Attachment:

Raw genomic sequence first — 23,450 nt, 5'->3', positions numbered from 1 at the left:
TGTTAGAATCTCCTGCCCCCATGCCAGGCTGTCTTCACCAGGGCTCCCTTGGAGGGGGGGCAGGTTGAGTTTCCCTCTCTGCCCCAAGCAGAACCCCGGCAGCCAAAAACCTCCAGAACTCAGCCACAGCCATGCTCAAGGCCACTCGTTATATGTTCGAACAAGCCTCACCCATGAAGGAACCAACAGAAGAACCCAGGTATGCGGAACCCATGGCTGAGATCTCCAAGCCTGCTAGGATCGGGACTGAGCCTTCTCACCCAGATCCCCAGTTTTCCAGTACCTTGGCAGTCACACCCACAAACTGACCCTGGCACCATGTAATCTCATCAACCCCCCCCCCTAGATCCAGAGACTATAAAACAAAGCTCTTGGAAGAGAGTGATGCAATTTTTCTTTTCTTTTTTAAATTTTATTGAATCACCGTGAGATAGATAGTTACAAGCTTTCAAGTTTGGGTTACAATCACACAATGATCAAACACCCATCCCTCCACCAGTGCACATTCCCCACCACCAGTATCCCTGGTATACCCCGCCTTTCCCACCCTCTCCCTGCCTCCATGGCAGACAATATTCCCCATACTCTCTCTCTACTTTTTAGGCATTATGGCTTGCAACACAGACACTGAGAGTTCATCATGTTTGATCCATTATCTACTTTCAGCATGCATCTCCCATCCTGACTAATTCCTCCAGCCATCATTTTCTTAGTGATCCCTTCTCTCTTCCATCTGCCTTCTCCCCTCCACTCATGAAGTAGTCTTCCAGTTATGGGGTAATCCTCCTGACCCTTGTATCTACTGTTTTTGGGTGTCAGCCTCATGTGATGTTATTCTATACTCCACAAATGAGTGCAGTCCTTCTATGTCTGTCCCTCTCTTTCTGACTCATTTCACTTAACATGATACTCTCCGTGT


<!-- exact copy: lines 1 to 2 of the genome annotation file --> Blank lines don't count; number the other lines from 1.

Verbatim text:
Raw genomic sequence first — 23,450 nt, 5'->3', positions numbered from 1 at the left:
TGTTAGAATCTCCTGCCCCCATGCCAGGCTGTCTTCACCAGGGCTCCCTTGGAGGGGGGGCAGGTTGAGTTTCCCTCTCTGCCCCAAGCAGAACCCCGGCAGCCAAAAACCTCCAGAACTCAGCCACAGCCATGCTCAAGGCCACTCGTTATATGTTCGAACAAGCCTCACCCATGAAGGAACCAACAGAAGAACCCAGGTATGCGGAACCCATGGCTGAGATCTCCAAGCCTGCTAGGATCGGGACTGAGCCTTCTCACCCAGATCCCCAGTTTTCCAGTACCTTGGCAGTCACACCCACAAACTGACCCTGGCACCATGTAATCTCATCAACCCCCCCCCCTAGATCCAGAGACTATAAAACAAAGCTCTTGGAAGAGAGTGATGCAATTTTTCTTTTCTTTTTTAAATTTTATTGAATCACCGTGAGATAGATAGTTACAAGCTTTCAAGTTTGGGTTACAATCACACAATGATCAAACACCCATCCCTCCACCAGTGCACATTCCCCACCACCAGTATCCCTGGTATACCCCGCCTTTCCCACCCTCTCCCTGCCTCCATGGCAGACAATATTCCCCATACTCTCTCTCTACTTTTTAGGCATTATGGCTTGCAACACAGACACTGAGAGTTCATCATGTTTGATCCATTATCTACTTTCAGCATGCATCTCCCATCCTGACTAATTCCTCCAGCCATCATTTTCTTAGTGATCCCTTCTCTCTTCCATCTGCCTTCTCCCCTCCACTCATGAAGTAGTCTTCCAGTTATGGGGTAATCCTCCTGACCCTTGTATCTACTGTTTTTGGGTGTCAGCCTCATGTGATGTTATTCTATACTCCACAAATGAGTGCAGTCCTTCTATGTCTGTCCCTCTCTTTCTGACTCATTTCACTTAACATGATACTCTCCGTGT